A convicted Baltimore police detective testified Monday in the Gun Trace Task Force trial that he used to steal money with Sean Suiter, the city homicide detective whose fatal shooting in November — one day before he was to have testified before a federal grand jury in the case — remains unsolved.
The claim came on cross-examination of Detective Momodu Gondo, who admitted stealing from people dating to 2008. Defense attorney Christopher Nieto asked Gondo if he had told the FBI that he stole money when he worked with Suiter and a squad of several other people.
“You’d take money, split it among yourselves?” Nieto asked.
Gondo is one of six gun task force officers to plead guilty in the case, and the last of four to testify for the government in the federal racketeering trial of Detectives Daniel Hersl and Marcus Taylor. His testimony, based on “proffer sessions” with the FBI last year in which he outlined allegations across the department in hopes of getting a lower sentence, implicated a number of other officers and supervisors as well.
The police department said on Monday that the “allegations and actions [are] disturbing, unacceptable, and criminal,” and said Acting Commissioner Darryl De Sousa has formed a corruption investigation unit that will be led by a lieutenant colonel and specifically focus on the actions of the Gun Trace Task Force. The department has said previously that it had internal affairs investigations underway related to the case.
“We are working diligently to investigate and hold those who tarnished the badge and violated public trust accountable for their actions,” police said in a statement. “The citizens deserve better and the hard-working honorable men and women of this agency deserve better.”
Internal affairs investigations are kept under wraps in Maryland, which critics say helped at least some of the officers in the gun unit to avoid being held accountable for years as complaints stacked up.
Meanwhile, Deputy Commissioner Dean Palmere, who for years worked in and supervised plainclothes work, denied accusations that arose in court that he had coached officers on what to say after a fatal shooting in 2009. Palmere also disclosed that he is retiring, which he said he informed De Sousa about two weeks ago.
Monday’s allegations revived the questions about the dormant investigation into Suiter’s death. The detective was investigating a triple homicide in November when he was shot in the head with his own gun in a vacant lot in West Baltimore, police have said. His death was ruled a homicide by the medical examiner’s office, and remains unsolved despite a $215,000 reward. Colleagues have said Suiter was an honest and beloved cop.
Suiter was shot one day before he was to have testified before a federal grand jury that was continuing to investigate claims involving the Gun Trace Task Force. Police have said that they do not believe there is a connection between Suiter’s killing and his scheduled testimony, and the FBI declined a request by the former police commissioner to take over the investigation.
The Baltimore Sun has reported that there was internal tension, with some investigators believing that Suiter’s death could be a suicide or an accident.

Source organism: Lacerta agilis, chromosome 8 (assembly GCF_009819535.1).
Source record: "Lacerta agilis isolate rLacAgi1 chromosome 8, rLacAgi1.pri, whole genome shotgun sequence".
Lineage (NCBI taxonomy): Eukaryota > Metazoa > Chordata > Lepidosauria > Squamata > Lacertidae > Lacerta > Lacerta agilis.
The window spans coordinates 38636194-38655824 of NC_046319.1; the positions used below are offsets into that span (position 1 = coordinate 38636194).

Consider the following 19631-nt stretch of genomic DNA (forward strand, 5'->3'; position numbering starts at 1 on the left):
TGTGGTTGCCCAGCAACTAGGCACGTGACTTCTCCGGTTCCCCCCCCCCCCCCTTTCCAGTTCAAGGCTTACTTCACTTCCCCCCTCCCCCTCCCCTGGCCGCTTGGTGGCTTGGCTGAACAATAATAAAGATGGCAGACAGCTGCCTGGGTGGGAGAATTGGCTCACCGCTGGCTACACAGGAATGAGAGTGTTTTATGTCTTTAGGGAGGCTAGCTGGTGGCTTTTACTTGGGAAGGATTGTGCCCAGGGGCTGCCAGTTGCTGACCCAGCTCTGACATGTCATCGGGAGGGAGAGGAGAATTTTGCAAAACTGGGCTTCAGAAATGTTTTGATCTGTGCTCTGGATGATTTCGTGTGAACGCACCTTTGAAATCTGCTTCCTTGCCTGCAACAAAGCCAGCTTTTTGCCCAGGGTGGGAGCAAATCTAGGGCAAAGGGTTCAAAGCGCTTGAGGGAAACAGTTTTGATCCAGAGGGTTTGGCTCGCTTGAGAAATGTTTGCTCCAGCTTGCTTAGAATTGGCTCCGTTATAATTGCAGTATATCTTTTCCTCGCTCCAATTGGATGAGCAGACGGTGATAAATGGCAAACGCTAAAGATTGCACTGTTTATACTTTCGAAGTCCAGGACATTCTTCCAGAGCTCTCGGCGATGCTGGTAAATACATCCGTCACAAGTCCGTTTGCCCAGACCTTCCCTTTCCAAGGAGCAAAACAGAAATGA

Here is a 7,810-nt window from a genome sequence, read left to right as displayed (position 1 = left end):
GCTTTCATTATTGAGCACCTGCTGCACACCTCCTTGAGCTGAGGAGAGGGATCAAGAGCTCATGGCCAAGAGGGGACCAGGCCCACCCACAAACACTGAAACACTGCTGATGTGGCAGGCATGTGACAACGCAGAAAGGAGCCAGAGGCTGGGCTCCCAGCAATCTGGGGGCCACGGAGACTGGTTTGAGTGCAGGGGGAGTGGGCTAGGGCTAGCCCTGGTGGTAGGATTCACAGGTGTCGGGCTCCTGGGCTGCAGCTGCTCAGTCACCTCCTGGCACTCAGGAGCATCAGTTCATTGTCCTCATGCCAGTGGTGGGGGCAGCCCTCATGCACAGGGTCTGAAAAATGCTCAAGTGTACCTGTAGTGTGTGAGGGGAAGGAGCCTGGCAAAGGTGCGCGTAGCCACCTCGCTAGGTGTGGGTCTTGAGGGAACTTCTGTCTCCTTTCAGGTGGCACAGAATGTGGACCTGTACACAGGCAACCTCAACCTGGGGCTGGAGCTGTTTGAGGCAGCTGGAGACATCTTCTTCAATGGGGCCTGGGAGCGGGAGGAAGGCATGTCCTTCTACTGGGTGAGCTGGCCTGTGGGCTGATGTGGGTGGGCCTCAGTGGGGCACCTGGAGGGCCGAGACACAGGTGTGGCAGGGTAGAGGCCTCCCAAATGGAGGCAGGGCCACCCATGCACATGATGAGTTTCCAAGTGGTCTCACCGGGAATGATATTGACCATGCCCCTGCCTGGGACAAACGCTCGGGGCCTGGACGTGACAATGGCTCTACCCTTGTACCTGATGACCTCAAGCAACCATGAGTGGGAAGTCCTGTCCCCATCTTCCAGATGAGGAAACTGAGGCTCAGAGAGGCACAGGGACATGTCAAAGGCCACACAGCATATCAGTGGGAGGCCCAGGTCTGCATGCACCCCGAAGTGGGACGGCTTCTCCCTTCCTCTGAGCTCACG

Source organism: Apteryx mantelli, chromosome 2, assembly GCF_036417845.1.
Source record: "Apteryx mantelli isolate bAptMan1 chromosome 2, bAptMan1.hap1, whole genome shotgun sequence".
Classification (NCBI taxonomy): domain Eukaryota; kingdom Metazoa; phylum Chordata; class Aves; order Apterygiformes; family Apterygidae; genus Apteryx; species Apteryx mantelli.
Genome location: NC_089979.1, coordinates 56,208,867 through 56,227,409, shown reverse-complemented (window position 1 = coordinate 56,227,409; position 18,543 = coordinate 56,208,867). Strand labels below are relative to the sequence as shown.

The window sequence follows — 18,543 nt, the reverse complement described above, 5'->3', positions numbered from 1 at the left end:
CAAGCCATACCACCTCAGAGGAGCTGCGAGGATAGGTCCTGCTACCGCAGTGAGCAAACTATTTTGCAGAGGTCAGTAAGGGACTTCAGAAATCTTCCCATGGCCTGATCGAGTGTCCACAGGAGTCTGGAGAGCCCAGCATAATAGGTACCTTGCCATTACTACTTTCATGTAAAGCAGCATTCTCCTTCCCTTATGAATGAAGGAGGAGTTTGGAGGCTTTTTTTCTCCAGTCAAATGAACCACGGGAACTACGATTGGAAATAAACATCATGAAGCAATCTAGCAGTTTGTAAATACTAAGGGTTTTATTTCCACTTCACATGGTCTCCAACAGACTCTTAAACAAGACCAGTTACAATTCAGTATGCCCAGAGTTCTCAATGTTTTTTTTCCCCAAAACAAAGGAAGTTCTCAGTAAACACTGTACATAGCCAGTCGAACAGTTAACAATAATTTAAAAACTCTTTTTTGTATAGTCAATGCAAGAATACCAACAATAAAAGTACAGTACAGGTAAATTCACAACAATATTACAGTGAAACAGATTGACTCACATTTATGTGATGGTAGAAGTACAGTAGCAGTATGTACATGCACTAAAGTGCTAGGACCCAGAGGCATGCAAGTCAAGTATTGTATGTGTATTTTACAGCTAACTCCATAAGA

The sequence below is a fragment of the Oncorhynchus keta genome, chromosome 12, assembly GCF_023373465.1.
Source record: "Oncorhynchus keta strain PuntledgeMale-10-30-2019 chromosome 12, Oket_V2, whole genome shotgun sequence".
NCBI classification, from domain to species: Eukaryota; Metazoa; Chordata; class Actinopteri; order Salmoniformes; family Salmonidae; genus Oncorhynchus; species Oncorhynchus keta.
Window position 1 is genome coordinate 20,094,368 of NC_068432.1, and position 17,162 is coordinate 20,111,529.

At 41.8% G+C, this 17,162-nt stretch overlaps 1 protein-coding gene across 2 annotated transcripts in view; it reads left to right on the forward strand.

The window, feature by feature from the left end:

Sgt. Wayne Jenkins, the supervisor of the gun unit, was later hit with additional charges that he and Suiter had been involved in a 2010 incident in which drugs were planted on a man who fled and got into a serious crash. The indictment said Suiter did not know that the drugs had been planted, but had been the one who found them.
Umar Burley, who served years in federal prison after pleading guilty in the case, said after his conviction was overturned in December that the officers were masked and pointed guns at him, and that he thought he was being robbed. His attorneys say he made the accusation at the time he was charged.
Sherman “Pops” Basil, Suiter’s 82-year-old uncle who helped raise him in Washington, dismissed the allegations against his nephew.
“Sean has never done anything wrong in his life,” said Basil, noting that Suiter joined the Army right out of high school, served two tours and then joined the police force. “People will say anything, so I don’t pay no attention to what they say.”
Gondo was the final cooperating officer charged in the case to take the stand in the trial. It was Gondo’s relationship with a Northeast Baltimore drug crew that first led investigators to the corrupt police unit. Gondo was picked up on a wiretap during a Drug Enforcement Administration investigation, which in 2015 was referred to the FBI to begin investigating the role of the officer. That expanded into an investigation into the Gun Trace Task Force, with a recording device being placed in one of its vehicles.
Palmere has been a deputy police commissioner since April 2015 and has been closely aligned with the agency’s signature crime-fighting initiatives. Palmere told The Sun that he did not coach officers on what to say after a fatal shooting in 2009.
“It’s not true. I would not coach somebody,” Palmere said. “I’ve always taken pride in my ethics and integrity.”
Gondo maintained that when he arrested someone for having a gun or drugs, it was always a good arrest. He said he never planted evidence or lied in search warrant affidavits.
Baltimore Sun reporters Kevin Rector and Alison Knezevich contributed to this report.